A blacksmith works on a piece of metal
Blacksmith Sam Smith hammers a ladle at his forge in Portland in 2015. In 1808, an earlier city blacksmith was hanged for murder. Credit: Troy R. Bennett / BDN

PORTLAND, Maine — Joseph Drew was a big man and a blacksmith by trade. Used to wielding heavy hammers, he made his living smiting red-hot metal, pounding it over and over again.

Maybe that’s why it only took Drew two blows with a wooden club to kill Cumberland County Deputy Sheriff Ebenezer Parker in January 1808.

The murder took place when the deputy chased a man wanted for a petty crime into Drew’s Portland shop, breaking down the door in the process. Though the blacksmith didn’t know the man Parker was after, Drew defended him with deadly force.

Six months later, Drew, 24, was hanged in the city before a large crowd. He was the third person to be hanged in Portland and the 16th put to death by a government in Maine.

Born on Oct. 9, 1783, in the York County town of Shapleigh, Drew was apprenticed to a blacksmith in Limerick as a teenager.

After about three years learning the trade, he set up shop in Limerick. But he found business and life there dull. Before long he moved to Saccarappa, or what’s now Westbrook.

That’s where Drew said he first fell into bad company.

“I found examples of swearing, drinking, gaming, quarreling, profaning the sabbath and neglecting public worship,” he stated in his confession, written the day before his execution and read aloud at the gallows. “In a short time, I was wiser than my teachers in sin.”

Being a vigorous, strapping young blacksmith, Drew said he was often enlisted in other men’s physical quarrels as muscle.

“Which added fuel to my corrupt and irascible passions and rapidly matured the cruelty and malignity of my temper,” he said.

On January 11, 1808, Drew was working in a blacksmith shop in Portland. That’s where his temper, added with his physical strength, finally equalled murder.

The previous December, Sheriff’s Deputy Parker had arrested a man named Levi Quinby for being a debtor and failing to pay his bills.

Parker marched Quinby to jail, but the incarcerated man must have been a smooth talker. Quinby soon convinced the jailer to let him go home, swearing he would resubmit to arrest peacefully if ever convicted.

But he was a liar.

Quinby armed himself with a wooden club, telling anyone who would listen that he was definitely not going back to jail.

Soon, Parker was after him again, chasing him through Portland’s streets.

“Quinby suddenly ducked into Joseph Drew’s place of business,” wrote Daniel Allen Hearn in his book “Legal Execution in New England,” published in 1999. “He then bolted the door behind him and begged Drew for refuge.”

Drew told Quinby to hide.

When the deputy began pounding on the blacksmith’s door, demanding to be let in, Drew told him Quinby wasn’t there.

Parker didn’t believe him and busted down the door.

Drew flew into a rage.

“The blacksmith took red hot horseshoes from his forge and flung them at the deputy,” Hearn wrote. “Dodging the barrage, Parker said he would have his prisoner.”

The two men then commenced fighting, fists flying.

Quinby tossed his club to Drew. The blacksmith raised it, swung and bashed Parker’s head.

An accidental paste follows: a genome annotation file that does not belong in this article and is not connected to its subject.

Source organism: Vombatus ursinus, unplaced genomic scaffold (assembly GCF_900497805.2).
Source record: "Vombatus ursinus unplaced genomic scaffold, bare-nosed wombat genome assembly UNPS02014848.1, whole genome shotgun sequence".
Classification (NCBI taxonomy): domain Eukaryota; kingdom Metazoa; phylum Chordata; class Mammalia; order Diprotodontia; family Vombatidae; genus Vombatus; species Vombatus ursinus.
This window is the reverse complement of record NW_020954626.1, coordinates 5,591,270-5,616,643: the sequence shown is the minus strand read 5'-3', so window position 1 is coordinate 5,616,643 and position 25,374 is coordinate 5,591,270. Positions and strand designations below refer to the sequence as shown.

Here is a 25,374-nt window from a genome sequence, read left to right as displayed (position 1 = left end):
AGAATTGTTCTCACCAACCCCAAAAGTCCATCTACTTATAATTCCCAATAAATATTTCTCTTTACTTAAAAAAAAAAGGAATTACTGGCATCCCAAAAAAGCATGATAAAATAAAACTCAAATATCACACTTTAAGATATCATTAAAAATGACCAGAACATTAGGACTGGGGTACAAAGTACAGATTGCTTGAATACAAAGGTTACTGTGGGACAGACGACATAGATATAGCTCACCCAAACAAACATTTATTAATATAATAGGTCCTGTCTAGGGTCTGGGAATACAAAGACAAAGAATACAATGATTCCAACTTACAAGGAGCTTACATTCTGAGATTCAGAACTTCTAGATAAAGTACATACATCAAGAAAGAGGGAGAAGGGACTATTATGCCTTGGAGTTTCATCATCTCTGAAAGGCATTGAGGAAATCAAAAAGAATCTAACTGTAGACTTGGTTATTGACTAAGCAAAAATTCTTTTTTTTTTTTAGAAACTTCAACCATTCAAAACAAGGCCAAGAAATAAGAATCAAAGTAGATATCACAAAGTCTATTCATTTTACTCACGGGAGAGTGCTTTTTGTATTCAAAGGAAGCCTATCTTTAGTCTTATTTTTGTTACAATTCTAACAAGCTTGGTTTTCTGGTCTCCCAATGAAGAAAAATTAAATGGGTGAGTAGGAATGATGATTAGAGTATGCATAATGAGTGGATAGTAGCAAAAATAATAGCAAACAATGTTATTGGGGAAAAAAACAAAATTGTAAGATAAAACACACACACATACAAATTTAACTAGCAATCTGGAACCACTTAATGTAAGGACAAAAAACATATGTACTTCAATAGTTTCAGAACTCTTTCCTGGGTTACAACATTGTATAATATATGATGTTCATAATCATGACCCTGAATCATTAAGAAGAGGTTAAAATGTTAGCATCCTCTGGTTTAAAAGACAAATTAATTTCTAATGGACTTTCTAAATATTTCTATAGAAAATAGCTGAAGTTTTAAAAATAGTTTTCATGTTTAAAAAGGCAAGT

“I repeated the stroke,” Drew said, “without knowing at the time the terrible effects of the first blow.”

The two hits were enough to crack open Parker’s skull. He lingered for a week, then died.

Drew went to trial in May. Convicted of murder, he was sentenced to death on the 28th.

Awaiting his fate, Drew harbored hopes for some kind of pardon and said he didn’t really feel any remorse. That changed as his execution date drew closer.

“When all hope of escape was gone, I desired to bless God,” Drew said.

Like many condemned prisoners before and since, Drew sought to make peace with himself, the people he’d wronged and his maker.

“I sincerely ask forgiveness of all persons whom I have injured,” he said in his final statement, “especially the widow and children of Ebenezer Parker.”

At 1 p.m. on Thursday, July 21, 1808, the Cumberland County Sheriff — and all his deputies — led Drew out of jail, to the nearby place of execution. The prisoner was dressed in a white robe and the noose was already tied firmly around his neck. Drew carried the rest of the rope’s length coiled on his left arm.

“He at first was greatly agitated at the view of his coffin laid in a cart,” states a pamphlet which described the scene and published later that year. “He burst into tears and cried out: Life is sweet! Life is Sweet!”

The sheriff then read Drew’s death warrant. Likewise, the blacksmith’s confession was read, along with a lengthy, written sermon by famed local minister Elijah Kellogg, who was too ill to preach it himself.

A few minutes before 3 p.m., after standing silent at the gallows for nearly two hours, Drew was finally hanged.

“He fell and hung by his neck strung, in a few moments died,” wrote folk poet Thomas Shaw of Standish, who was in the crowd that day.  “His body dead, his soul has fled, to judgment to be tried.”

Quinby, the debtor Drew died protecting from the law, was also charged with Parker’s murder but was acquitted.

This story is part of an ongoing series examining Maine’s historic use of the death penalty.

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Troy R. Bennett

Troy R. Bennett is a Buxton native and longtime Portland resident whose photojournalism has appeared in media outlets all over the world.